Right-wing commentators vastly overhyped the threat to the pro-Palestine encampment on UW’s quad posed by Pursuit Church’s “March for Israel.” The Sunday action that journalist-turned-agitator Jonathan Choe said would “buzzsaw” through the United Front for Palestinian Liberation’s (UF) Liberated Zone ended up diverting after an uneventful 10-minute standoff at the south entrance of the quad. 

For the second time since students pitched tents on the quad lawn, protesters have chosen to defend their encampment instead of giving right-wing vloggers the fight they are so desperate for. As it turns out, the student protesters would rather hold down the fort to keep pressure on UW to meet their demands, which include divesting financially and academically from Israel, cutting ties with Boeing, and ending the repression of pro-Palestinian voices. 

“We continue to lay our bodies on the line because we understand that the ongoing genocide in Palestine must be treated with urgency,” said UF media liaison Zho Ragen in a message to The Stranger. “If the University truly cared about treating this genocide with the urgency it deserves, addressing its complicity in the genocide, or protecting its students from violence, UW administration would immediately meet our demands in full.”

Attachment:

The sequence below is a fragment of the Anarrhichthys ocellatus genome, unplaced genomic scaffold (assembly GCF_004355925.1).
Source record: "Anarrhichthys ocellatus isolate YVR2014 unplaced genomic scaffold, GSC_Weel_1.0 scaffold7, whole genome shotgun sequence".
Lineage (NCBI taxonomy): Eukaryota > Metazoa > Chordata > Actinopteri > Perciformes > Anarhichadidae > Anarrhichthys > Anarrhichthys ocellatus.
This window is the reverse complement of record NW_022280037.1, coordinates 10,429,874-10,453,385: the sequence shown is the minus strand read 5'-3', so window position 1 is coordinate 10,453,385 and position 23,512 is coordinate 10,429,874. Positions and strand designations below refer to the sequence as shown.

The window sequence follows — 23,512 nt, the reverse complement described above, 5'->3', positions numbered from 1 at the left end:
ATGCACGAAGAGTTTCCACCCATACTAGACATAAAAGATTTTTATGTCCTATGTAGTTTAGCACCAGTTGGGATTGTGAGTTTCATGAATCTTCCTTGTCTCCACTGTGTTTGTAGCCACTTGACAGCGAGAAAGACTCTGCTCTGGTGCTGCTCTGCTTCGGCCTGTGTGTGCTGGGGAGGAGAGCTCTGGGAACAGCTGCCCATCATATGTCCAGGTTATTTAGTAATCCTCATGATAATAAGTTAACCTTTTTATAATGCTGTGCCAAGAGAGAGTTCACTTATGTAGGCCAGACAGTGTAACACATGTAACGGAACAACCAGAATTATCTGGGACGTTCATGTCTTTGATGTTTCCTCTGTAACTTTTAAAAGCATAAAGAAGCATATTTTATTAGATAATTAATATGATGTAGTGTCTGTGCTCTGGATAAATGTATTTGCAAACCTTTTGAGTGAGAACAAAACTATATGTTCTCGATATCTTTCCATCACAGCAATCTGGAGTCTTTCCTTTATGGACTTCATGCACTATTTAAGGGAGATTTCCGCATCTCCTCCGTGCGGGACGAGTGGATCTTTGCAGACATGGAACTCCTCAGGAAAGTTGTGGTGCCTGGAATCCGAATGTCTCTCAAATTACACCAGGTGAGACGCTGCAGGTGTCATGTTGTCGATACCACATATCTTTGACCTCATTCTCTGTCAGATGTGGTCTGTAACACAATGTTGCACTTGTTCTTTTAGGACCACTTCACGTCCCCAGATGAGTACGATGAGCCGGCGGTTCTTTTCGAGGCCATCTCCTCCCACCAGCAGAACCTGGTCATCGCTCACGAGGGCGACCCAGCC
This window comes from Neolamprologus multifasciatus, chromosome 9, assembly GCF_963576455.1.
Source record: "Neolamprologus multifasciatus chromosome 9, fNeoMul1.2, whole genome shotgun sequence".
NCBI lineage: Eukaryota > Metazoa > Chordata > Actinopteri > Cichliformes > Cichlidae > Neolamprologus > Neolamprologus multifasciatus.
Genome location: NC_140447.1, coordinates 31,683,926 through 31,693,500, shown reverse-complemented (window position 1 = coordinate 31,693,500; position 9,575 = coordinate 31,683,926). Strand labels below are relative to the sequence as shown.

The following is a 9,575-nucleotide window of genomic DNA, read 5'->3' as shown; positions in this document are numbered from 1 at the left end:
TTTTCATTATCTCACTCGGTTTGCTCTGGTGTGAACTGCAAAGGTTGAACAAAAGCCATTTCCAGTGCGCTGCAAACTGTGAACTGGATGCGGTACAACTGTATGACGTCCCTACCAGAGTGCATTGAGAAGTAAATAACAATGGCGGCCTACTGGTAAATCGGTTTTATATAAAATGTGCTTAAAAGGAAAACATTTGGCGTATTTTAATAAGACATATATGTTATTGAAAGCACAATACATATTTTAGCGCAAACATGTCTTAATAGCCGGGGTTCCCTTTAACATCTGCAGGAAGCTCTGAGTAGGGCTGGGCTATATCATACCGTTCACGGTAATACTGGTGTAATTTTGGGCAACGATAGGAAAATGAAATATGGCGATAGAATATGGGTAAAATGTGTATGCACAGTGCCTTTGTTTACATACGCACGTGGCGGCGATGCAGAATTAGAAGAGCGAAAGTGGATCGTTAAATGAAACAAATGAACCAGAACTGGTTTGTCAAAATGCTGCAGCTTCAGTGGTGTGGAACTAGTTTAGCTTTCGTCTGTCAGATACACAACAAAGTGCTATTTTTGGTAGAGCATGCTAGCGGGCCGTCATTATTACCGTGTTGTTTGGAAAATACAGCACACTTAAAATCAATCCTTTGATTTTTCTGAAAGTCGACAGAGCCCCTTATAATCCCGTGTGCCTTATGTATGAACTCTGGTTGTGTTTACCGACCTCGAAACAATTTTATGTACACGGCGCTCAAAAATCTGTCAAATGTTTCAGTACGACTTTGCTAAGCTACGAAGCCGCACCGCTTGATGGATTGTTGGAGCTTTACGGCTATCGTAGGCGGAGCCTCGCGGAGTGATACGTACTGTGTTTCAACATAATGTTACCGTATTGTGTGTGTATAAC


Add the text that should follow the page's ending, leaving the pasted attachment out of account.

All That for 10 Minutes?

At 4:30 pm on Sunday, a few hundred pro-Israel counterprotesters gathered in Red Square. According to posts online, up until that afternoon, the group seemed bent on marching straight through the Liberated Zone. But both UW admin and UF clearly wanted to keep the groups separate. 

On Sunday morning, UW propped up barricades at every entrance to the quad and stationed a handful of officers at the south entrance, through which the Pursuit Church planned to lead its march. 

The encampment protesters then reinforced those barricades with chicken wire, siding, palettes, garbage cans, bike racks, and, of course, hundreds of community supporters who responded to their public calls for back-up. 

Speakers at the rally said they didn’t want a fight, either. One speaker told the crowd he expected Christian people to act like Christians and Jewish people to act like Jews, which to him meant keeping the peace.

At about 5:30 pm, the pro-Israel counterprotesters rushed over to join a smattering of their comrades who were already heckling the pro-Palestine protesters holding the line at the south enterance behind a line of police.

During the 10 minute interaction, the pro-Palestine protesters chanted about their demands, ending the Israeli occupation of Palestine, and the ongoing genocide in Gaza, in which Israel has killed more than 30,000 Palestinians since Hamas killed 1,200 Israels in their attack on Oct. 7. 

The pro-Israel side also chanted “bring them home,” in reference to the 132 hostages still held by Hamas. Israeli Prime Minister Benjamin Netanyahu has rejected several deals with Hamas to release hostages contingent on a ceasefire. 

The counterprotesters also took the confrontation as an opportunity to tease their political rivals, yelling at them to take off their masks, which they argued signaled cowardice. Online, conservative talking heads got a good laugh at cops seemingly defending students and lefties who probably protested to defund the police in 2020. 

For their part, UF has been clear about not wanting police near the Liberated Zone. Last week, UF blasted UW for briefly sending a handful of cops to the encampment when they expected outside agitators to spill over from the Charlie Kirk speaking event at the HUB. UF did not respond to my request for comment about the police presence Sunday.